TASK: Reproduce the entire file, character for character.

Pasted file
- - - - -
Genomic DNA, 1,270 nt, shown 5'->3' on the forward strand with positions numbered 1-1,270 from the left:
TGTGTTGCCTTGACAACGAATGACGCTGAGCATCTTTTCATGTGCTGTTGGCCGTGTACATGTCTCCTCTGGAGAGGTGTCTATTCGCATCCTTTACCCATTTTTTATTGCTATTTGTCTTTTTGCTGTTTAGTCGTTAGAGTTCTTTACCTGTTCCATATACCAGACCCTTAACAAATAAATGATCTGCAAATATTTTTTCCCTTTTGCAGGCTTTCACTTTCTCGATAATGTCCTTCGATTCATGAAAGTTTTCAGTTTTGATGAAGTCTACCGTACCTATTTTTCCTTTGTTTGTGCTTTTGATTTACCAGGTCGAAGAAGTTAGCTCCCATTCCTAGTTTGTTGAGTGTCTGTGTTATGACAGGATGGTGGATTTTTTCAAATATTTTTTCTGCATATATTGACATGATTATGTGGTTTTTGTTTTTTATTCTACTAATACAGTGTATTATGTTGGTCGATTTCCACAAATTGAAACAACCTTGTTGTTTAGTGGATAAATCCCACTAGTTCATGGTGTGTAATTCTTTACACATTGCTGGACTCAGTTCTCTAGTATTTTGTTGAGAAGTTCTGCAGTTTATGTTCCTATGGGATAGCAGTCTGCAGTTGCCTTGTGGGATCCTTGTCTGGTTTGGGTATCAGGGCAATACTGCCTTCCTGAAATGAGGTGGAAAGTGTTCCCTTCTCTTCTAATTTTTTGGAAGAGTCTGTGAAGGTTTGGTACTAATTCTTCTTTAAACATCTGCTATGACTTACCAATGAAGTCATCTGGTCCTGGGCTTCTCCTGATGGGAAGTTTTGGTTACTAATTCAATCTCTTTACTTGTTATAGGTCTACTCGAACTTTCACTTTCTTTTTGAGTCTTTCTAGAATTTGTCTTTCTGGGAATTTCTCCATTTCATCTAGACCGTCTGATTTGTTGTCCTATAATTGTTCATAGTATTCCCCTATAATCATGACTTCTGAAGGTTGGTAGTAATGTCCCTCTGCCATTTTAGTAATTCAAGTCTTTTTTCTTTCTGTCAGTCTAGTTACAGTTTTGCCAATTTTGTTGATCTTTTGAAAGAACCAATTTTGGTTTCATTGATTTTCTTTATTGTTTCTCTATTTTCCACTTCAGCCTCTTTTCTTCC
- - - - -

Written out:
Genomic DNA, 1,270 nt, shown 5'->3' on the forward strand with positions numbered 1-1,270 from the left:
TGTGTTGCCTTGACAACGAATGACGCTGAGCATCTTTTCATGTGCTGTTGGCCGTGTACATGTCTCCTCTGGAGAGGTGTCTATTCGCATCCTTTACCCATTTTTTATTGCTATTTGTCTTTTTGCTGTTTAGTCGTTAGAGTTCTTTACCTGTTCCATATACCAGACCCTTAACAAATAAATGATCTGCAAATATTTTTTCCCTTTTGCAGGCTTTCACTTTCTCGATAATGTCCTTCGATTCATGAAAGTTTTCAGTTTTGATGAAGTCTACCGTACCTATTTTTCCTTTGTTTGTGCTTTTGATTTACCAGGTCGAAGAAGTTAGCTCCCATTCCTAGTTTGTTGAGTGTCTGTGTTATGACAGGATGGTGGATTTTTTCAAATATTTTTTCTGCATATATTGACATGATTATGTGGTTTTTGTTTTTTATTCTACTAATACAGTGTATTATGTTGGTCGATTTCCACAAATTGAAACAACCTTGTTGTTTAGTGGATAAATCCCACTAGTTCATGGTGTGTAATTCTTTACACATTGCTGGACTCAGTTCTCTAGTATTTTGTTGAGAAGTTCTGCAGTTTATGTTCCTATGGGATAGCAGTCTGCAGTTGCCTTGTGGGATCCTTGTCTGGTTTGGGTATCAGGGCAATACTGCCTTCCTGAAATGAGGTGGAAAGTGTTCCCTTCTCTTCTAATTTTTTGGAAGAGTCTGTGAAGGTTTGGTACTAATTCTTCTTTAAACATCTGCTATGACTTACCAATGAAGTCATCTGGTCCTGGGCTTCTCCTGATGGGAAGTTTTGGTTACTAATTCAATCTCTTTACTTGTTATAGGTCTACTCGAACTTTCACTTTCTTTTTGAGTCTTTCTAGAATTTGTCTTTCTGGGAATTTCTCCATTTCATCTAGACCGTCTGATTTGTTGTCCTATAATTGTTCATAGTATTCCCCTATAATCATGACTTCTGAAGGTTGGTAGTAATGTCCCTCTGCCATTTTAGTAATTCAAGTCTTTTTTCTTTCTGTCAGTCTAGTTACAGTTTTGCCAATTTTGTTGATCTTTTGAAAGAACCAATTTTGGTTTCATTGATTTTCTTTATTGTTTCTCTATTTTCCACTTCAGCCTCTTTTCTTCC